A Roman bathhouse still in use after 2,000 years
Roman ruins are rarely boisterous places, full of noise, laughter and life. But Edward Lewis stumbled across one that is - a place to have a daily wash, and to enjoy the companionship of friends, just as it was for the Romans who built it.
Observing middle-aged men swathed in white foamy soapsuds is not something I would normally write home about and it certainly wasn't why I was in north-east Algeria.
I had come to look at the Roman baths in Khenchela and had overlooked the fact that for many of the local population the attraction was not the ancient architecture or remarkable state of preservation but the fact there was a free and plentiful supply of hot water - still feeding into two open air baths.
Fully clothed and with no towel in sight, the stares and hush that followed me as I walked around the water's edge began to make me wonder if my visit was entirely appropriate.
As with many such situations, I needn't have worried. Algeria is no exception to the humbling levels of warmth and generosity that strangers are afforded in this part of the world and within minutes of trying to talk in my best French - or, even less comprehensible there - my best Egyptian Arabic, I was surrounded by a group of men in swimming shorts eager to answer my queries about the baths and their history.
We were standing next to the smaller bath, its circular rim beautifully shaped by large white blocks of stone worn smooth over centuries of use. Complete with a ledge on which to sit, it resembled a sort of ancient hot tub.
"The Romans built them, before Jesus," shouted one man, shampoo bottle in hand. Another piped up: "But they were damaged in an earthquake and that's when the Ottomans came and repaired it."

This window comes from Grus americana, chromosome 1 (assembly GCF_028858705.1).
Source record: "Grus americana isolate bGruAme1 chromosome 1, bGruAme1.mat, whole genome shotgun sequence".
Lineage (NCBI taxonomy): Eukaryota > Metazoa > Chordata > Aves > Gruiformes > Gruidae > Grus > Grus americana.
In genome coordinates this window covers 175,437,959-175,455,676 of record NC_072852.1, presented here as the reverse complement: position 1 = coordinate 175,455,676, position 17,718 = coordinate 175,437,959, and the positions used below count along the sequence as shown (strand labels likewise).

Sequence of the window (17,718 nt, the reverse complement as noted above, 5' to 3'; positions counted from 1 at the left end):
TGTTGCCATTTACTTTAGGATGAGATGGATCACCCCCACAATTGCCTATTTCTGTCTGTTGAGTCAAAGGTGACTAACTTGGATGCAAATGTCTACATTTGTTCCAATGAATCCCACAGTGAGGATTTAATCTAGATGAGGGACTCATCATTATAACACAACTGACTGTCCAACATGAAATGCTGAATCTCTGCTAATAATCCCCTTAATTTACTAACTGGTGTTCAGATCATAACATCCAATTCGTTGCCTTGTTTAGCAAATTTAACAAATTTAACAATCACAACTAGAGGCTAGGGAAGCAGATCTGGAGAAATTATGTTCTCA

Indeed there had been an earthquake in the 14th Century. Even if their dates were a little out, you couldn't fault their enthusiasm and glowing pride.
The daily ritual of public bathing is still clearly alive and well in Khenchela.
In fact, as I stepped over the stretched legs and passed reclined bodies dangling their legs in the sea-green water, I got the impression nothing had really changed since the baths were constructed in the first century AD. Only the more recent Ottoman brickwork, the newly constructed changing room doors and the numerous brightly coloured plastic buckets gave the game away.
The important social function of a bathhouse has also been retained - family issues are discussed and resolved and jokes and stories are told to echoing laughter and the sound of a slapped thigh, back or hand.
Sport is heatedly debated, politics perhaps less so in this country - suspicion of who is hearing what remains a hangover from the civil war when careless talk cost lives. Few have the stomach or wish to risk more conflict - one of many plausible explanations as to why the Arab Spring went largely unnoticed in Algeria.
Aside from this striking continuity, what makes Khenchela stand out from many other historical sites in Algeria is the fact that despite being amongst the smallest, and certainly lesser known, it is one of the few places where you can easily interact with the local people.
In the days preceding my visit I had wandered some of the country's most prominent Roman ruins:
- Tipasa, a beautiful seaside town on the shores of the Mediterranean once famous for its fish paste
- Timgad, a perfect example of Roman town planning that was once home to 15,000 people.
And then my personal favourite:
- Djemela (meaning "beautiful" in Arabic) - nestled in a lush valley with a market square that looks like it ceased to be used only last century.
Yet in all of these places I didn't get the chance to speak to anyone - indeed in the Roman Army garrison of Lambesis my only other companion was a Jaribu stork that had made its impressive nest on top of the triumphal arch.
In Khenchela I said my goodbyes and had a few last knowing laughs with my semi-naked hosts, the younger ones by now reeling off every English footballer they could think of in a bid to impress.
"Have you been to Khemissa?" One of the older men asked.
"No," I replied, genuinely not knowing where he meant or what was there.
"Oh, but you must. The best preserved Roman amphitheatre in the country - djemela, beautiful!"
I checked my guidebook. There was no mention of Khemissa,. My towelled friend placed his damp finger on the map where three dots indicated a site of historic interest, one of dozens scattered all over the country. I got in the car and prepared myself for another solitary visit - already grateful for my bath encounter.
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